The first introduction to psychology usually comes in the kind of biology classes. Many biology students already come into class with at least basic knowledge of psychology. They understand that their genes determine how their bodies work, how they function and, to a certain extent, how they act or what illnesses they may develop. But very few of these students have an understandable understanding of what exactly DNA is, where it’s found in the body, why it causes problems, and how it can be manipulated or altered.
In the case of development, the genes passed from one generation to the next just have to survive. Genes are merely instructions for doing things. People, as all living things, are programmed through thousands of years of natural selection to participate in behavior that is survival oriented. The foundation for this programming is the expression of certain genes that cause specific traits, such as aggressiveness, violence or sexuality. In the case of psychology, the genes that are passed on to us through our parents, siblings, or other kin will determine such behavior.
In terms of understanding what is happening genetically, we are still in the age of molecular biology. Within this framework, genes are just packets of information carrying instructions. This is the way humans, plants and animals have been growing for centuries. Nevertheless, in the past 50 years or so, a revolution in the field of psychology has happened known as molecular biology or genomics. Genomics provides a new lens through which we could view the relationships between behavior and genes.
The molecular basis for human and behaviors memory is actually quite simple – it is all about the epigenome. The Epigenome is a mobile memory storage which determines whether a behavior will be expressed or not. Like all memory storage systems, it contains information that is “programmed” in advance by the genome.
What we now know is that the genetic material that determines behaviour exists in all of us, but in varying quantities. The majority of the variations come from the variation in the copies of genes inside the mobile memory storage of the individual. The copy of the gene that determines the behavior is called the epigome. It is this specific copy that we call the epigenome.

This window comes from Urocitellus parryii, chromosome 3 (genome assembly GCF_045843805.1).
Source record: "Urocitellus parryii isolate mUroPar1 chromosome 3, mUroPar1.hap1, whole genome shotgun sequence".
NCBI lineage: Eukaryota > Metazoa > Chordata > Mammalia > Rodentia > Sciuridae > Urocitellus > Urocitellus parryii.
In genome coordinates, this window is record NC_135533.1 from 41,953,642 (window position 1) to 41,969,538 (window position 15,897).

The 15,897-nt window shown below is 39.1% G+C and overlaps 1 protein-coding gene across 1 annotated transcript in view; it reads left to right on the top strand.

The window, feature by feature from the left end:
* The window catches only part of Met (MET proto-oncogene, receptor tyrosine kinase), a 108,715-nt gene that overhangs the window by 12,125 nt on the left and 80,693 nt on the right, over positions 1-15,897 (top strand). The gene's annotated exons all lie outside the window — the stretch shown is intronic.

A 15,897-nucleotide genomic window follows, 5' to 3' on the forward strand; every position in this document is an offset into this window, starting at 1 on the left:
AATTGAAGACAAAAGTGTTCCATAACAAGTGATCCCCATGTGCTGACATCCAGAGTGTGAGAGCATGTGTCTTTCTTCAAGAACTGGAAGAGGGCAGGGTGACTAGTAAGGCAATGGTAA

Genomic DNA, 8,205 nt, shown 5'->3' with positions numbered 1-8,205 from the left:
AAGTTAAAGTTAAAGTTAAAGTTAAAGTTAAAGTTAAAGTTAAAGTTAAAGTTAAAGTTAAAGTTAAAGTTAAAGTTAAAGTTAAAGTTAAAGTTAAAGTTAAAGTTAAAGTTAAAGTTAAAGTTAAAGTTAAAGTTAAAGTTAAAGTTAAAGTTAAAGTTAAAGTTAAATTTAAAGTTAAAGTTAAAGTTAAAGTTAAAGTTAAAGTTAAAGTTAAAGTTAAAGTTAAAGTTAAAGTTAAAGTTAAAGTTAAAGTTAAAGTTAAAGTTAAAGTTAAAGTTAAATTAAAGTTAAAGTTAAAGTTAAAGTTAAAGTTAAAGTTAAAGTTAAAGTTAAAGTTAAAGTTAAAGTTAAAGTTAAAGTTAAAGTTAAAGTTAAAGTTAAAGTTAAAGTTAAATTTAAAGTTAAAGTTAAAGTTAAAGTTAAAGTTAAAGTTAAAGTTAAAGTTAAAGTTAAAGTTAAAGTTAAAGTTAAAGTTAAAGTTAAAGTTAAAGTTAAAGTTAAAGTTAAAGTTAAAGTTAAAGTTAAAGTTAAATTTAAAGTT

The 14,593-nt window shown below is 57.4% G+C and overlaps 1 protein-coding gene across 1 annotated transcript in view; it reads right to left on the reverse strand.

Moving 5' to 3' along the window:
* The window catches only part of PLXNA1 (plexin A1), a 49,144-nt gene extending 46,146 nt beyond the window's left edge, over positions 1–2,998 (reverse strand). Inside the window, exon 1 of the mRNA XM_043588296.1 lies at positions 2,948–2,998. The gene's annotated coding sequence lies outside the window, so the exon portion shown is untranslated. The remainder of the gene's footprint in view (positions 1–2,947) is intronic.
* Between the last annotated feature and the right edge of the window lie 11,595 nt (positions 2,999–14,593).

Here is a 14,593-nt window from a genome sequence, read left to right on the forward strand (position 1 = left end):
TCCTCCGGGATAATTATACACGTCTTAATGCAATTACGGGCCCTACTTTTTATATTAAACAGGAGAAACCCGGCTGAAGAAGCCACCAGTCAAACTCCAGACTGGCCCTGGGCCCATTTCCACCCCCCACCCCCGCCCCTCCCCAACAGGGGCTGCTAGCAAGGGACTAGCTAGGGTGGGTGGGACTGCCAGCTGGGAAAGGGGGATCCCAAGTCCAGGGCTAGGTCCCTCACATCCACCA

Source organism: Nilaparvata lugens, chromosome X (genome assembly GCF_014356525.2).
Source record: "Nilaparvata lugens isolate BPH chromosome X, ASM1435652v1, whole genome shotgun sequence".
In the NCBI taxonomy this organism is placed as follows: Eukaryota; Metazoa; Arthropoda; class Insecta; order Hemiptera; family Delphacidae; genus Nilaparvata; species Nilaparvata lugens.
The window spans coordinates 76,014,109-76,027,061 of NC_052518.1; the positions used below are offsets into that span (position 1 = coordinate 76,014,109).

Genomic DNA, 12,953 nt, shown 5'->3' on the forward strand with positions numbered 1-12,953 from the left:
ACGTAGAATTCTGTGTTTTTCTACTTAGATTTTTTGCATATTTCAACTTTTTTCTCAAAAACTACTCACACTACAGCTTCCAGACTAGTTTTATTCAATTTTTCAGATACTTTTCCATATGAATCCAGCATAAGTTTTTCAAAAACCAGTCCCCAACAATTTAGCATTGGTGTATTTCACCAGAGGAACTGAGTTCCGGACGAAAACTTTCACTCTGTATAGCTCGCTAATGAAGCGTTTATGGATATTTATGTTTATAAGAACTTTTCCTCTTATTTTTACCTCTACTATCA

The significance of the epigenome in psychology and its relationship to individual differences was shown in a landmark study on twins. For years, autism research was based upon research on twins. However, it was discovered that there was substantial heritability (hitability) to behavior which existed between individuals who had identical twins but whose traits were quite different. This study provided the first evidence of the significance of the epigenome in human behaviour and its connection to abnormal behavioral disorders such as autism.
Even though the importance of this Epigenome in psychology was established, many in the psychological area are reluctant to accept its potential as a substantial element in mental illness. One reason for this is it is difficult to define an actual genetic sequence or locus that causes a behavioral disorder. Another issue is that there are just too many genetic differences between people to use a single DNA sequence to determine mental illness. Finally, although the research on the Epigenome has been promising, more work has to be done to determine the role that genetics play in complex diseases like schizophrenia. If this finding holds true, it may be utilised as a foundation for studying other complex diseases that have complicated genetic components.
If you are interested in knowing more about Epigenetics and how it applies to psychology, I highly recommend that you follow the links below. My site discusses the exciting new technologies that are available today to better understand how Epigenetics affects behavior and the susceptibility to disease. You can also hear me speak on my epigenetics and autism blog. My research into Epigenetics is centered on understanding the environmental causes of disease, but I have also been involved in analyzing the relationship between Epigenetics and Autism. My future posts will also talk about diseases of the mind that can be affected by Epigenetics.